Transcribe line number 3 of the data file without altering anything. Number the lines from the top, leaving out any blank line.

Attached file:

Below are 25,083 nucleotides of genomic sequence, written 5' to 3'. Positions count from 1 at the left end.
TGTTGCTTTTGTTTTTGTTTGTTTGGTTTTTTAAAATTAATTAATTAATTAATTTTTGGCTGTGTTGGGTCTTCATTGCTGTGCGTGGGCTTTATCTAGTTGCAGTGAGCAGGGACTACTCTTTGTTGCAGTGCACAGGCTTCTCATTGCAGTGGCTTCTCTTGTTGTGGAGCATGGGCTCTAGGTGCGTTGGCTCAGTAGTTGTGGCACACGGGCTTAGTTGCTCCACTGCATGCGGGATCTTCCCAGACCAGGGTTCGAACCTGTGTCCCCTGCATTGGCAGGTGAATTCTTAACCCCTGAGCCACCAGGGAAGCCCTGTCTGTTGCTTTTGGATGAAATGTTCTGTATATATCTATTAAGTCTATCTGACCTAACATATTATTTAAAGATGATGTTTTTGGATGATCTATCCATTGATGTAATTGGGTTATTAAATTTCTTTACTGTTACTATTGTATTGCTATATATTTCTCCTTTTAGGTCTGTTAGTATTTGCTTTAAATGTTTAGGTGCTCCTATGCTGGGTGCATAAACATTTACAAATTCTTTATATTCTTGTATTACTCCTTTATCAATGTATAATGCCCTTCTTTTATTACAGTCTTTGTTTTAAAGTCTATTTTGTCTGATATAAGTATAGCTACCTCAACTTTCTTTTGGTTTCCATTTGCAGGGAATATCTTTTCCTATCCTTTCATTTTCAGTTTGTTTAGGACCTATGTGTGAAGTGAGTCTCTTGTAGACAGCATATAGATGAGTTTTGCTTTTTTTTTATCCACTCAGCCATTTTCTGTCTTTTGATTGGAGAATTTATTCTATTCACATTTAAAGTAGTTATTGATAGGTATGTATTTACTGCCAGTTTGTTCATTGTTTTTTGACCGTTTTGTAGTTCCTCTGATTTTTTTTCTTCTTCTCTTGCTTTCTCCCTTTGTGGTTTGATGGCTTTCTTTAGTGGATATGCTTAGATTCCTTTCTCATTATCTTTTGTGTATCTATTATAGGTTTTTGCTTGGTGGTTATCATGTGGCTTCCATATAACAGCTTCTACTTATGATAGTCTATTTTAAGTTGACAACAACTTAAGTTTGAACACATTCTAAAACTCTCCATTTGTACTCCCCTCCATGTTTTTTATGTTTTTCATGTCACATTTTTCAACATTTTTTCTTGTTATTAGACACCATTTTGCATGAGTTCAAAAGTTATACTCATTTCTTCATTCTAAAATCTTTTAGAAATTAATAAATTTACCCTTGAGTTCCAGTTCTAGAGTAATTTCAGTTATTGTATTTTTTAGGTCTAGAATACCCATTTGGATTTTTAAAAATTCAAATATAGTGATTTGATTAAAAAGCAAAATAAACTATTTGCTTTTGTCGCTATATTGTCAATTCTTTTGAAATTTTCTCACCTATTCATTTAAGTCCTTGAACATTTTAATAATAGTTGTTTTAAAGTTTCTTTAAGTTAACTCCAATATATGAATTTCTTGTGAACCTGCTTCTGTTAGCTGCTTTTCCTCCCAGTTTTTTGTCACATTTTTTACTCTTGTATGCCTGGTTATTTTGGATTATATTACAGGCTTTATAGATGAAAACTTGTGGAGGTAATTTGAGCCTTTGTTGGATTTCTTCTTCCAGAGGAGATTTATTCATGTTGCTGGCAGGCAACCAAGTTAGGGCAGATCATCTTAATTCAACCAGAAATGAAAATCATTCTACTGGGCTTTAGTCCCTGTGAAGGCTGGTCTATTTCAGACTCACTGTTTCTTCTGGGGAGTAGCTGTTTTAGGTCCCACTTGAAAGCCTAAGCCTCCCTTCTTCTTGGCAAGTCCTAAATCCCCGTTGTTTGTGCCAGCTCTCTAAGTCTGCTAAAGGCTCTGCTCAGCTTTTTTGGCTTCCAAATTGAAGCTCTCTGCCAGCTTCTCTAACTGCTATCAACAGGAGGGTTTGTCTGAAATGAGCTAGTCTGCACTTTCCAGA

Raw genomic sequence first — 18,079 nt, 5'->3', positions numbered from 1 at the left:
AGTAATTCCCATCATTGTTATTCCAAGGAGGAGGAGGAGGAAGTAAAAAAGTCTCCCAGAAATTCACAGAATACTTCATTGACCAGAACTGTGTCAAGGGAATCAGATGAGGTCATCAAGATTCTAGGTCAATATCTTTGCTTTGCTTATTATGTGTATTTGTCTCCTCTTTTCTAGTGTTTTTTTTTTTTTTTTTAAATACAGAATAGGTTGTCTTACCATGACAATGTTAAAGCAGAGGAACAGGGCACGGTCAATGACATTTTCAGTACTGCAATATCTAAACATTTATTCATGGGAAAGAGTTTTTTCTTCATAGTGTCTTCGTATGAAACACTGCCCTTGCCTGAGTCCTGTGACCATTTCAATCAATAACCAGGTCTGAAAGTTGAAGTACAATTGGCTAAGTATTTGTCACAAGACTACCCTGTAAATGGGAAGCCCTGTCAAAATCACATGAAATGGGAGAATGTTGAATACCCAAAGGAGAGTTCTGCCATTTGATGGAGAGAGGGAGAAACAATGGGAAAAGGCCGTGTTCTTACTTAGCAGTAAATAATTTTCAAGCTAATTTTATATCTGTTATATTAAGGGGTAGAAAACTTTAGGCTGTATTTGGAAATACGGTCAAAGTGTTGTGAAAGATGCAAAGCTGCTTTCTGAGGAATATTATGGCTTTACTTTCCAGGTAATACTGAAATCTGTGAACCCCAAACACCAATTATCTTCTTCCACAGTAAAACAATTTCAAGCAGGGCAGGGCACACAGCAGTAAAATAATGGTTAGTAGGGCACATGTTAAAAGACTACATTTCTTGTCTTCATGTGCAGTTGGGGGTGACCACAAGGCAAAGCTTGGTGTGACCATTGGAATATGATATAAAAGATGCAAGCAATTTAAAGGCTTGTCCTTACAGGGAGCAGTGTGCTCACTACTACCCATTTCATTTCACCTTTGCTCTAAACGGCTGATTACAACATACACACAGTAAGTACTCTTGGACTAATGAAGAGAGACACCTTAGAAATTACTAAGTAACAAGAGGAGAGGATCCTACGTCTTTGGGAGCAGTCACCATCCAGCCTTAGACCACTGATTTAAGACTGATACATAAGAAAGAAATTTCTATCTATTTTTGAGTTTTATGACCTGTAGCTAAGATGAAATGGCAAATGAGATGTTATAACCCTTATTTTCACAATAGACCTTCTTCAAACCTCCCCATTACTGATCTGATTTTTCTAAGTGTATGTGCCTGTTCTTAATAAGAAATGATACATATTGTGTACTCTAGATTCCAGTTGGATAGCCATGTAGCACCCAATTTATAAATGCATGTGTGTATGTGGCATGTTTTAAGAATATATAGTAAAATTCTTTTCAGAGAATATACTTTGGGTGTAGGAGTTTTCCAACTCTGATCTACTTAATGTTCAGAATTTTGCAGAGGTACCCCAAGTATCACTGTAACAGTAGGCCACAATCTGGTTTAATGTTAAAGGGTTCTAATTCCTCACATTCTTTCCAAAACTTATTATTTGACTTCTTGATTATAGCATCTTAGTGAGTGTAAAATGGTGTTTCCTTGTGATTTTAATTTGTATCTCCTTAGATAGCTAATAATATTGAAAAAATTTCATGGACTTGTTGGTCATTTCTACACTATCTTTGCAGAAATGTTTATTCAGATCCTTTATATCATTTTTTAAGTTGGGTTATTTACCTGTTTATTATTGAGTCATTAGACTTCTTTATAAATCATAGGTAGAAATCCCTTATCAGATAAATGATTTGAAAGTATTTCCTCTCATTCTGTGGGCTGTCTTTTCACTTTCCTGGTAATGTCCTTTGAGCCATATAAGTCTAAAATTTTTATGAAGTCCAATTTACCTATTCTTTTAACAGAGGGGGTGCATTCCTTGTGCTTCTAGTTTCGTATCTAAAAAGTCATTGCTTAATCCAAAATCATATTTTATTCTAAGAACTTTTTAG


Raw genomic sequence first — 18,079 nt, 5'->3', positions numbered from 1 at the left: